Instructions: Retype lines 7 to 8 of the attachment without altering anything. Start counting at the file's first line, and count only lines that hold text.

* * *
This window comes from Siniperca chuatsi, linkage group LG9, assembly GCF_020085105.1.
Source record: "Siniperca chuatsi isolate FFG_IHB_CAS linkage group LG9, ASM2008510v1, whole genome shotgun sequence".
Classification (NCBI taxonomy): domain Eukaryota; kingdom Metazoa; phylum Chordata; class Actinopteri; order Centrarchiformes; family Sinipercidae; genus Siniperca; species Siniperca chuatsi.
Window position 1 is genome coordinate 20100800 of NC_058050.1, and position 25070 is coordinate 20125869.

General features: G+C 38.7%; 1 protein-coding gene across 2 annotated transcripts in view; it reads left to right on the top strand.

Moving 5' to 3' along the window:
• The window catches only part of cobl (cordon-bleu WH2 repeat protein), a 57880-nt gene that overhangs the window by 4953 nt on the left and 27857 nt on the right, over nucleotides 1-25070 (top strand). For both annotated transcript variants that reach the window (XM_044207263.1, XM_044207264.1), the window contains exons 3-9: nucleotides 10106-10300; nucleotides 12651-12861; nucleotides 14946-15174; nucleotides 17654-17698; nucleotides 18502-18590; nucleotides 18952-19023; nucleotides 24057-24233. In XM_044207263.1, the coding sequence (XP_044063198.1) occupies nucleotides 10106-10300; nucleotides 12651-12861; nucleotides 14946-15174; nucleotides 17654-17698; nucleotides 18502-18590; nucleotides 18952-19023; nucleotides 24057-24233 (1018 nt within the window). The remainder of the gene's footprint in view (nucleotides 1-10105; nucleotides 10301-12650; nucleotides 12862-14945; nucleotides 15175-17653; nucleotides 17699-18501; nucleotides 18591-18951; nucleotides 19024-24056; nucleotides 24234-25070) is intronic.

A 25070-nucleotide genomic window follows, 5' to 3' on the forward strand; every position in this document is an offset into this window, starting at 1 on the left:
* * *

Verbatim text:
• The window catches only part of cobl (cordon-bleu WH2 repeat protein), a 57880-nt gene that overhangs the window by 4953 nt on the left and 27857 nt on the right, over nucleotides 1-25070 (top strand). For both annotated transcript variants that reach the window (XM_044207263.1, XM_044207264.1), the window contains exons 3-9: nucleotides 10106-10300; nucleotides 12651-12861; nucleotides 14946-15174; nucleotides 17654-17698; nucleotides 18502-18590; nucleotides 18952-19023; nucleotides 24057-24233. In XM_044207263.1, the coding sequence (XP_044063198.1) occupies nucleotides 10106-10300; nucleotides 12651-12861; nucleotides 14946-15174; nucleotides 17654-17698; nucleotides 18502-18590; nucleotides 18952-19023; nucleotides 24057-24233 (1018 nt within the window). The remainder of the gene's footprint in view (nucleotides 1-10105; nucleotides 10301-12650; nucleotides 12862-14945; nucleotides 15175-17653; nucleotides 17699-18501; nucleotides 18591-18951; nucleotides 19024-24056; nucleotides 24234-25070) is intronic.

A 25070-nucleotide genomic window follows, 5' to 3' on the forward strand; every position in this document is an offset into this window, starting at 1 on the left: